LGBTQ leaders of Mayor Keisha Lance Bottoms' new One Atlanta initiative are focused on ambitious goals – including tackling LGBTQ youth homelessness – as they add staff and resources to the city's first-ever equity, diversity and inclusion office.
Bottoms announced the creation of One Atlanta during her State of the City address on May 2. In a May 23 press release, the office set out five goals: a safe and welcoming city; world-class employees, infrastructure and services; an ethical, transparent and fiscally responsible government; thriving neighborhoods, communities and businesses; and residents who are equipped for success.
In its first year, the One Atlanta team expects to review and guide the city’s policies and practices in eight areas: affordable housing, criminal justice reform, economic development, health disparities, homelessness, LGBTQ affairs; workforce development and the 2020 census.
“It’s still a topic in its infancy, and two years ago was really a new idea and concept when it comes to government and government resources and spending and allocation,” said Rashad Taylor (top photo), the city's new Chief Equity Officer and head of One Atlanta.
Taylor said Bottoms wanted to expand the equity program – which had been in place under former Mayor Kasim Reed for two years with a single staff member – when she took office in January. She looked to Taylor, who had returned to public sector work in Delaware after heading up Bottoms' runoff campaign last year.
“She asked me over the course of several weeks before the inauguration to come back and help really just do some good in Atlanta, and I couldn’t turn that down, so here I am,” Taylor said.
Taylor is a political strategist and former state lawmaker who was outed by an ex-boyfriend in 2011. He lost a reelection bid the following year after Republicans redrew district lines in their favor and has since worked behind the scenes as a political consultant.
Upon his return to Atlanta, Taylor staffed up. He brought on as his deputy Reese McCranie (second photo), the gay former aide for Mayor Kasim Reed who up until April served as director of policy and communications for the Atlanta airport. Other LGBTQ people on the nine-member One Atlanta team include the mayor’s recently-named LGBTQ liaison Malik Brown as well as Javier Brown, former aide to state Sen. Vincent Fort.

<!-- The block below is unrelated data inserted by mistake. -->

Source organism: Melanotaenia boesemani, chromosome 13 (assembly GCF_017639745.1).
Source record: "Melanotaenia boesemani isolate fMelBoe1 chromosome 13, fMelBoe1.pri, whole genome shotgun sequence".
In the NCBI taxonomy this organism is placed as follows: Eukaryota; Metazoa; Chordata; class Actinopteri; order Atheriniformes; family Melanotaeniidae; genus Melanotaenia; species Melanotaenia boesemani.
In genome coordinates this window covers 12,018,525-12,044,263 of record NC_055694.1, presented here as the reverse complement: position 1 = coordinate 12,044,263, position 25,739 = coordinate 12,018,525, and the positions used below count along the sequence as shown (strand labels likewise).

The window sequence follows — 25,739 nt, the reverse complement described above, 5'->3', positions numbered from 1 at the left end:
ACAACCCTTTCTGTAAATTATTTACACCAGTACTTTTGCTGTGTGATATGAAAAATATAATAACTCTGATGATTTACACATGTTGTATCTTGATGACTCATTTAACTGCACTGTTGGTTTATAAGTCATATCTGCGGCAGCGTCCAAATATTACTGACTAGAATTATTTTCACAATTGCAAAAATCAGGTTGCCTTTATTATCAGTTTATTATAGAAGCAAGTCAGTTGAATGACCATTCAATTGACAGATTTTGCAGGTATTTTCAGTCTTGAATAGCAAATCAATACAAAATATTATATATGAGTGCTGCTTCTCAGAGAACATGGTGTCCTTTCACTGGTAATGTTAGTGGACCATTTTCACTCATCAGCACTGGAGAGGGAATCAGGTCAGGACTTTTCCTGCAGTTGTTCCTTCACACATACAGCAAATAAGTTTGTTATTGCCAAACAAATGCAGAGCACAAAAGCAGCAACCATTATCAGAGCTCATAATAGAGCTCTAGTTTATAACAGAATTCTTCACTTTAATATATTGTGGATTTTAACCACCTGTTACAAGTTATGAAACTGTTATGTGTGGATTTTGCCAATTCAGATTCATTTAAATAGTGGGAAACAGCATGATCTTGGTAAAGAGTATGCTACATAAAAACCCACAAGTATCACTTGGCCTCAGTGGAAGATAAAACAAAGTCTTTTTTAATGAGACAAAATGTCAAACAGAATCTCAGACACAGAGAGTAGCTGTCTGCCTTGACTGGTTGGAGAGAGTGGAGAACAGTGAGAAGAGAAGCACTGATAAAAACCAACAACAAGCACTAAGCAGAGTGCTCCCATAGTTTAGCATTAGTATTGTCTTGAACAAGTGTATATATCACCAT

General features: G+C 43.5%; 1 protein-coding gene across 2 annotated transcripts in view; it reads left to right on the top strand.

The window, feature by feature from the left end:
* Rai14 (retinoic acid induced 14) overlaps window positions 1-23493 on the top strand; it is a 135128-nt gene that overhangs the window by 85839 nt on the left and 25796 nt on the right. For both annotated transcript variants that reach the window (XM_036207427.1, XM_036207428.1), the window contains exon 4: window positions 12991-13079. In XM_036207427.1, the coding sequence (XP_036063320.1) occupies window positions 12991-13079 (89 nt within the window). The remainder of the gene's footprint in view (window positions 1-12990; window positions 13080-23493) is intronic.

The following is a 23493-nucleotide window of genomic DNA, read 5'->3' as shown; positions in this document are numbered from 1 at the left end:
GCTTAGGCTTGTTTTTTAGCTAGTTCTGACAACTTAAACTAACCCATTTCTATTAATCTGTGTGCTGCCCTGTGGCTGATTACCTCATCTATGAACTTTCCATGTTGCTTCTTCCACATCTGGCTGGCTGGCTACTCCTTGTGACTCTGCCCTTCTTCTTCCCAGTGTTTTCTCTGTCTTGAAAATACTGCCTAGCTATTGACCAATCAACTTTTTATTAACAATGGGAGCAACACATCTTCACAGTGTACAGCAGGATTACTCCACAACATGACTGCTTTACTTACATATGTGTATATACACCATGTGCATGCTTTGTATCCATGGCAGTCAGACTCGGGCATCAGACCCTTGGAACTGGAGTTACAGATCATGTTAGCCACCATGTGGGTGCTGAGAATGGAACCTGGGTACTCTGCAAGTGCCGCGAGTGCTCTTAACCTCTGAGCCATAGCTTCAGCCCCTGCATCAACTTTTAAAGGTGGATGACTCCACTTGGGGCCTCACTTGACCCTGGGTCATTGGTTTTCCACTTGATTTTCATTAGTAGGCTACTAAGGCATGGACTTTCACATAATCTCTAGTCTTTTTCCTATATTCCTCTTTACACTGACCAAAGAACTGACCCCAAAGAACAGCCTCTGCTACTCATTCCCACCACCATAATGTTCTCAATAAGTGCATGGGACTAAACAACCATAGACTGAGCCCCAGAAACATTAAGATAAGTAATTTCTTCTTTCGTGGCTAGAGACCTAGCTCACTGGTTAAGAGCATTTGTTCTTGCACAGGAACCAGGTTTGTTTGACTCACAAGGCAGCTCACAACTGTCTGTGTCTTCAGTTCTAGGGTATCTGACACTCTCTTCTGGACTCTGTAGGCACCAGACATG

'Your zip code shouldn't dictate your life outcome'
Taylor said the staff has been getting familiar with work being done in the nonprofit, corporate and philanthropic communities, as well as looking at what other cities (he mentioned New Orleans, Austin, Seattle) at the forefront of equity have done.
“We’re in the early stages, but I think we’ve had some amazing wins, or some good successes, up until this point,” Taylor said.
He cited his office's help passing and implementing the cash bail reform effort, expanding the pre-arrest diversion program, putting more money in the public defender’s office, forming an LGBTQ advisory board and Bottoms joining Mayors Against LGBT Discrimination.
“Our real goal is to figure out how we can embed equity in everything the city government does,” Taylor said. “How we can operationalize equity so that when the finance department is figuring out the budget, or when public works is figuring out trash collection and how we’re going to distribute recycling cans, or whatever the issue may be, that they always look at it through a lens of equity, understanding that some folks in our city need more assistance than others.
“To make sure everyone is lifted by the great opportunities that we have in Atlanta, we’ve got to be more cognizant of their needs and meeting those needs,” he added. “Really for me, after four years if we can figure out how to operationalize equity, I think we will have been successful because our work will last far beyond this administration.”
On the LGBTQ front, Taylor said Malik Brown will work on the city’s LGBTQ youth homelessness problem.
“In the coming months, we’re working with outside partners and stakeholders to come up with a solution, we’re working with the Office of Continuum of Care folks to help come up with a solution — I think they’ve got great plans to help with that as well,” he said.
McCranie said the team is committed to Bottoms' vision for Atlanta.
“We’re all working toward building a more equitable, affordable and resilient city as Mayor Bottoms has outlined,” McCranie said. “And she believes very strongly, as do we, that your zip code shouldn’t dictate your life outcome. That’s why everything that we’re doing … really will get the department to start thinking about how they can be more equitable for folks who live in the city or people who want to buy in the city or rent in the city, and really give folks an opportunity to succeed.”
The office looks to soon establish an “equity academy,” McCranie said.
“What that essentially will do is to really allow city employees at the highest level — commissioner, deputy commissioner-level of each department — really to understand what equity is and how the decisions they make on a daily basis really affect life outcomes for people in Atlanta,” he said.